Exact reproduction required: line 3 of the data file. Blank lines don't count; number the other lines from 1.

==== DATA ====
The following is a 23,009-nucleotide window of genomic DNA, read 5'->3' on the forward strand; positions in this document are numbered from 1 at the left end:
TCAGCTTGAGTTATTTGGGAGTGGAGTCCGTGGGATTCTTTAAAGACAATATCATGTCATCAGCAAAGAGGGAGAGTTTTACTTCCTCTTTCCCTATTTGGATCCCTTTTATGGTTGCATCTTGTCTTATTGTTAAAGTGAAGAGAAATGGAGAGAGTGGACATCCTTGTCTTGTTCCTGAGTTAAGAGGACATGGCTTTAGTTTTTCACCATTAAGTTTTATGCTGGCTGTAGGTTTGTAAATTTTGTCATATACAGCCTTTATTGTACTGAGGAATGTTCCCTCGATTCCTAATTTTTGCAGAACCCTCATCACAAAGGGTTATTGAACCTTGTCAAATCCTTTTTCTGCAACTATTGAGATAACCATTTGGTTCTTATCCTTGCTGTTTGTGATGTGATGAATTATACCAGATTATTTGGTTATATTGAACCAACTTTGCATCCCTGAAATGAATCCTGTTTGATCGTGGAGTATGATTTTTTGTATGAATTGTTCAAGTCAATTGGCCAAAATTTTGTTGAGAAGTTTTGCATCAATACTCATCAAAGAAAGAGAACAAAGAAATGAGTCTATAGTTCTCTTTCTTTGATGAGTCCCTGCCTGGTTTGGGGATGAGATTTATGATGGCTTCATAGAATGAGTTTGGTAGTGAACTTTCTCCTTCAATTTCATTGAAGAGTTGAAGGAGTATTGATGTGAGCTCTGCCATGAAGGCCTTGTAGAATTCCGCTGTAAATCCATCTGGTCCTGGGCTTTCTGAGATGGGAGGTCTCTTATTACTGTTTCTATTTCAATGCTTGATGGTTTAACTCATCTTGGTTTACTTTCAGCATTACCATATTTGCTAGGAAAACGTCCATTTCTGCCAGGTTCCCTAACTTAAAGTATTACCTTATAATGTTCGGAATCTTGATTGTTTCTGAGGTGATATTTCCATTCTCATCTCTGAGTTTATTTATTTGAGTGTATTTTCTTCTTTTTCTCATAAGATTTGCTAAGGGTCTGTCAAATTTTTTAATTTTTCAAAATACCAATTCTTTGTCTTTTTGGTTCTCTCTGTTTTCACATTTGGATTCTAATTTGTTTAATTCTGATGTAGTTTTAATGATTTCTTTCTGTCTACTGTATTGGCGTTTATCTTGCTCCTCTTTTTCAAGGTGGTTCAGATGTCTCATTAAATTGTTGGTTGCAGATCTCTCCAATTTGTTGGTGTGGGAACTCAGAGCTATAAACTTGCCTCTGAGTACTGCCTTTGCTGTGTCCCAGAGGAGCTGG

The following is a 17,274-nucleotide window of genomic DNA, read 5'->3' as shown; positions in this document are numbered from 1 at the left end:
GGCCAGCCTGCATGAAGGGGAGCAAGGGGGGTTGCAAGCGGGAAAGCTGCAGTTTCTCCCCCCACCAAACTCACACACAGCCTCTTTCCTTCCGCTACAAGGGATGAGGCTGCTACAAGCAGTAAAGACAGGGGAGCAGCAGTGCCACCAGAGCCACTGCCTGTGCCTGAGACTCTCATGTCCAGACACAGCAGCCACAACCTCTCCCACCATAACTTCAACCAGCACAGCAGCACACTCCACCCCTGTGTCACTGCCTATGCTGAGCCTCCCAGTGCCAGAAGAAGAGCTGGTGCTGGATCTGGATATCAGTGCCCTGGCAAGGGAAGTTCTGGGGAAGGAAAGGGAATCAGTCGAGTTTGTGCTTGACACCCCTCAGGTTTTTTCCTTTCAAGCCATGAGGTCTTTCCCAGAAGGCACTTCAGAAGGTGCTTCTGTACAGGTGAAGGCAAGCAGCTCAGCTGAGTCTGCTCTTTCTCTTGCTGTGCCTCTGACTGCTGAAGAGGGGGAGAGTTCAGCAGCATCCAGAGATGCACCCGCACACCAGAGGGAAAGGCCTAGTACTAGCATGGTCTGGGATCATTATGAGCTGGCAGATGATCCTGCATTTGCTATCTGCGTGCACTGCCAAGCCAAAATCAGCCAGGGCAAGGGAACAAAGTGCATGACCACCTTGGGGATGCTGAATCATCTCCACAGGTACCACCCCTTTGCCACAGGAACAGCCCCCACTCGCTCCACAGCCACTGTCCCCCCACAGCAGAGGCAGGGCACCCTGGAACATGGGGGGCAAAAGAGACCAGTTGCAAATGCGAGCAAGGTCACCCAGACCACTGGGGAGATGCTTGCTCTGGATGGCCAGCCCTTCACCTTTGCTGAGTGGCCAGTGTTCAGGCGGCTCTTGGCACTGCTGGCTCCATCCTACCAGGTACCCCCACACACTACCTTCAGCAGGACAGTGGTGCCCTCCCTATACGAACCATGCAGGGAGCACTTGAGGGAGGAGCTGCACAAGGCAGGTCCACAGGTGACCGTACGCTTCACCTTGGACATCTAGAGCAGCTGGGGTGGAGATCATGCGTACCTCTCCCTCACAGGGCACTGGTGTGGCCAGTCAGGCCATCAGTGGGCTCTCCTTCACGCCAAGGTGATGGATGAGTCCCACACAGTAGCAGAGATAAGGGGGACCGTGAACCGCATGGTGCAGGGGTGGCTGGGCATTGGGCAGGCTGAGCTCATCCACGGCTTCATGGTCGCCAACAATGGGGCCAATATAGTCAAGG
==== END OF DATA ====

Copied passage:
The following is a 17,274-nucleotide window of genomic DNA, read 5'->3' as shown; positions in this document are numbered from 1 at the left end: